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Finding A Sensei -- Part 3

If you find that a Sensei has a good character -- CONGRATULATIONS! That is 90% of the task.

I want to mention two characteristics that do not matter.

First, it does not matter whether a Sensei is a man or woman. This should be self-evident. While it is true that there are more male Karate instructors than female instructors, there are more males in Congress too. That does not mean that women are any less qualified.

Second, the Sensei's race or country of origin does not matter, except to the extent that it might affect communications. Some people might think that an Okinawan or Japanese person would be better qualified to teach Karate. This would only make them better, possibly, at being Okinawan or Japanese. Karate is a skill and art -- not a genetic characteristic.

I have trained with two Japanese Sensei who did not speak much English. I learned a lot from both of them, but I think that I also missed a lot, especially with respect to terminology. Of course, I could have and really should have learned Japanese. The point I am making is that language is an issue. It is more difficult to learn if you cannot communicate.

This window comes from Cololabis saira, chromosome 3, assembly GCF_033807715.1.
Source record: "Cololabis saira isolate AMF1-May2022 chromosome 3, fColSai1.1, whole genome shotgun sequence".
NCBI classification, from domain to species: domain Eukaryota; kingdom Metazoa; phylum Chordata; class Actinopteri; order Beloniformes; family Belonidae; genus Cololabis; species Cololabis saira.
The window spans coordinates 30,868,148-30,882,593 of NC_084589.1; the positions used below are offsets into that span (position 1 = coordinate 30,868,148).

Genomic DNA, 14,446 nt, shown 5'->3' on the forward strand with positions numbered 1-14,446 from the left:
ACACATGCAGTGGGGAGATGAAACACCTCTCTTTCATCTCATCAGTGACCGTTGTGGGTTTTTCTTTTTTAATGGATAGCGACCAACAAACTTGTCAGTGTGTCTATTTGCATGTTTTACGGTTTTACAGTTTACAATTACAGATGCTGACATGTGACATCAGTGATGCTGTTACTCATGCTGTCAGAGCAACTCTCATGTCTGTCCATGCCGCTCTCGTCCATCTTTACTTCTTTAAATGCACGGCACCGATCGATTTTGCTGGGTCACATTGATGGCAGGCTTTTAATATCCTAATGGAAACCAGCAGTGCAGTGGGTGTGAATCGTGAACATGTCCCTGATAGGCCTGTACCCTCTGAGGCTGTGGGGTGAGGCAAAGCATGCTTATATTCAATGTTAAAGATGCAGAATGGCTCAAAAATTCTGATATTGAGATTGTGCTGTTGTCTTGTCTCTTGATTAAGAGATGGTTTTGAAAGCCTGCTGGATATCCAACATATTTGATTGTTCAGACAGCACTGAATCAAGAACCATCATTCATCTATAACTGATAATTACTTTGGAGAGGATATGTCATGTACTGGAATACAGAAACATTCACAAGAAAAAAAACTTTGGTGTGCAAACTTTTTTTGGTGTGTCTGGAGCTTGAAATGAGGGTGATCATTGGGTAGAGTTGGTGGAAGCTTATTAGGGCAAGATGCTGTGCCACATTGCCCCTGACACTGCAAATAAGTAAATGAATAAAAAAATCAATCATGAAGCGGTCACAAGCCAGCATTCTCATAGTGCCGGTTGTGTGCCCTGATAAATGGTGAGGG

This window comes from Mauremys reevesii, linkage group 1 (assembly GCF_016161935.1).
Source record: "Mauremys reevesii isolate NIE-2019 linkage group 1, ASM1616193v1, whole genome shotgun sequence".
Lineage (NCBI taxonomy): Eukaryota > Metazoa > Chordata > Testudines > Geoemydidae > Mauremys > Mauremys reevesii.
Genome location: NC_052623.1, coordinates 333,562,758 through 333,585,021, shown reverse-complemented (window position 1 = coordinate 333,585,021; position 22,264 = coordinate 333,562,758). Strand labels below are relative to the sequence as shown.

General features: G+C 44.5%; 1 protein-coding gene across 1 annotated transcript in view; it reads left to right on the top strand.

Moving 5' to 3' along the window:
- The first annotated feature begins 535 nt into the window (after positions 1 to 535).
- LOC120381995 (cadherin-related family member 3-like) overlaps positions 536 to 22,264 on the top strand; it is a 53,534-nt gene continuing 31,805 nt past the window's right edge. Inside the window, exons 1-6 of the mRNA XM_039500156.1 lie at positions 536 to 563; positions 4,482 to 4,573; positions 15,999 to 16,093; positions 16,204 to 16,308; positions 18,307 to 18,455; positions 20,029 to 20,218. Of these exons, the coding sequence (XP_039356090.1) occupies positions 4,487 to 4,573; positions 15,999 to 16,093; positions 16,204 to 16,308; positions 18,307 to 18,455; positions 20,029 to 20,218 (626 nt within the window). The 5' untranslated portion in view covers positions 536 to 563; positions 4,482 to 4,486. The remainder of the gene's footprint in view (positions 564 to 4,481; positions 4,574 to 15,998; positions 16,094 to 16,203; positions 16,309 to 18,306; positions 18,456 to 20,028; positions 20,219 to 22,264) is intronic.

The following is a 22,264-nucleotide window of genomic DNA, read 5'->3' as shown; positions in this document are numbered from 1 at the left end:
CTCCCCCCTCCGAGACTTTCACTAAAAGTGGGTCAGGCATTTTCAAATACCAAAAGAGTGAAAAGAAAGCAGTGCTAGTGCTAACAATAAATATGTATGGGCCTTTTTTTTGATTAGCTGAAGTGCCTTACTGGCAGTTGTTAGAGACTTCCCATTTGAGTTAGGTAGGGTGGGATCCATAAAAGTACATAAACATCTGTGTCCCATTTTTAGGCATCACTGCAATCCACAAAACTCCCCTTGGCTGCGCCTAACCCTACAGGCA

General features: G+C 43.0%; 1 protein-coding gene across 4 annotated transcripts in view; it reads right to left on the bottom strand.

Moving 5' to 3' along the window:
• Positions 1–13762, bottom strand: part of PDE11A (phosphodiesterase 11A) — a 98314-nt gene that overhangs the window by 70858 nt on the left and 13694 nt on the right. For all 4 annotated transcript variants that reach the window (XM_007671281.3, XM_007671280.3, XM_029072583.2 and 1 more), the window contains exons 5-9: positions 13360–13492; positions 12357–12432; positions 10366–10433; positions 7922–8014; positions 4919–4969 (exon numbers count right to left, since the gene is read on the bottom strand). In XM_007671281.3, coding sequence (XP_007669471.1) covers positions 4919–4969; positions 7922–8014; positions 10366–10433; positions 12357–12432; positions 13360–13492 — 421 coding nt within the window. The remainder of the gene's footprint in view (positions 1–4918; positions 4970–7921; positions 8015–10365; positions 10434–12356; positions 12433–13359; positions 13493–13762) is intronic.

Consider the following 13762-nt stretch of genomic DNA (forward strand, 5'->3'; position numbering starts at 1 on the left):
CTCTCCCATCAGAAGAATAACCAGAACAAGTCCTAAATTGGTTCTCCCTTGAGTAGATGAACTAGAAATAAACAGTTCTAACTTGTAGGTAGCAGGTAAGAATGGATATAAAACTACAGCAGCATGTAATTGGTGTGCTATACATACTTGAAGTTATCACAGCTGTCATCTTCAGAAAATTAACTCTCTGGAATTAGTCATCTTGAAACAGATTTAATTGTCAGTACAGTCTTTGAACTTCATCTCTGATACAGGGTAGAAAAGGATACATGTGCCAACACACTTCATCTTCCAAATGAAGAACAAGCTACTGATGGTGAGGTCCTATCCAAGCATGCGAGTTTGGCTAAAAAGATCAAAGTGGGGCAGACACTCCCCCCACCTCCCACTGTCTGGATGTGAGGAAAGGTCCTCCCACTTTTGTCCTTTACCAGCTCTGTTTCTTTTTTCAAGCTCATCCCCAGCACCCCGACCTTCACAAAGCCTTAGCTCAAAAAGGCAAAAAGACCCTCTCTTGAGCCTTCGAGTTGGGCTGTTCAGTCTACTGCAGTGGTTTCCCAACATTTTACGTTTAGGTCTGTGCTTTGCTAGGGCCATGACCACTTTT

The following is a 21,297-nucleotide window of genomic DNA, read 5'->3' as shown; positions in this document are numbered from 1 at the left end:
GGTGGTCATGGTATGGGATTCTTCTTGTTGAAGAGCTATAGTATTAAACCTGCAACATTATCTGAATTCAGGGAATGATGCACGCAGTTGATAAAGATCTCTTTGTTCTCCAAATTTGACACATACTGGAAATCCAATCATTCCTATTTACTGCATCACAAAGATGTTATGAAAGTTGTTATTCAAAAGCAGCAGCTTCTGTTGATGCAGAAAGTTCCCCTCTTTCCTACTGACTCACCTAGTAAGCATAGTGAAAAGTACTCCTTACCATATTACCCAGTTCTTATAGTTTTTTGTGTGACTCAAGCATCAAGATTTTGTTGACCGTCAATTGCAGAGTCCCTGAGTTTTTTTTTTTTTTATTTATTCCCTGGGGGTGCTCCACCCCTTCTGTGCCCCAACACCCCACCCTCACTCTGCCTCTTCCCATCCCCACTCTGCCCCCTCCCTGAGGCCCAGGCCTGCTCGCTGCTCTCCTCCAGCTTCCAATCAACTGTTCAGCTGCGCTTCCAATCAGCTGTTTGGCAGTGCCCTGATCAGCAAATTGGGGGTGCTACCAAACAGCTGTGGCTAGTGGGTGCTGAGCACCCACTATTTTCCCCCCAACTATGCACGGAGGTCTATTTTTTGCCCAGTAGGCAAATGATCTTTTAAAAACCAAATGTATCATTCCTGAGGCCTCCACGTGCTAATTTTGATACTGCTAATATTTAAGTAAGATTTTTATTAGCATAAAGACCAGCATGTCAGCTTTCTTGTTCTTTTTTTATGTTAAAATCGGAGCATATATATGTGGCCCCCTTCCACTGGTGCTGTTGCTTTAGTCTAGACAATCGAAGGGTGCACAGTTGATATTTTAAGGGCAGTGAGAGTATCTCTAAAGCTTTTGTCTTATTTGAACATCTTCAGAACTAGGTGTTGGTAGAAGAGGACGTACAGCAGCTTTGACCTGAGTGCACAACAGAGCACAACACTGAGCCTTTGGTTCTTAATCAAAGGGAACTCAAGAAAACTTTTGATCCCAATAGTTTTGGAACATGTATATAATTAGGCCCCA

I have met many fine Japanese and Okinawan Sensei. I have also met some who were rather poor at Karate. I have meet many fine American born Sensei. I have also met some who were rather poor at Karate. Where the Sensei were born was not the issue, nor was the color of their skin.

Some people think of Karate in romantic terms. A Sensei is supposed to look like Mr. Miyagi. Noriyuki Pat Morita did an excellent job of portraying the Okinawan character of Mr. Miyagi. But Pat Morita was born in the United States, was not Okinawan, and did not learn Karate (he learned a little Judo while interned during World War II). I believe that Pat Morita was a great actor and an equally great person. I was lucky to meet him and admire him very much. But his ancestry alone would not have made him a great Karate Sensei. That would have also required Karate skill (among other things).

Thus, once a Sensei with a good character is found, do not be distracted by gender, race, or national origin. These are not relevant.

Respectfully,

Charles C. Goodin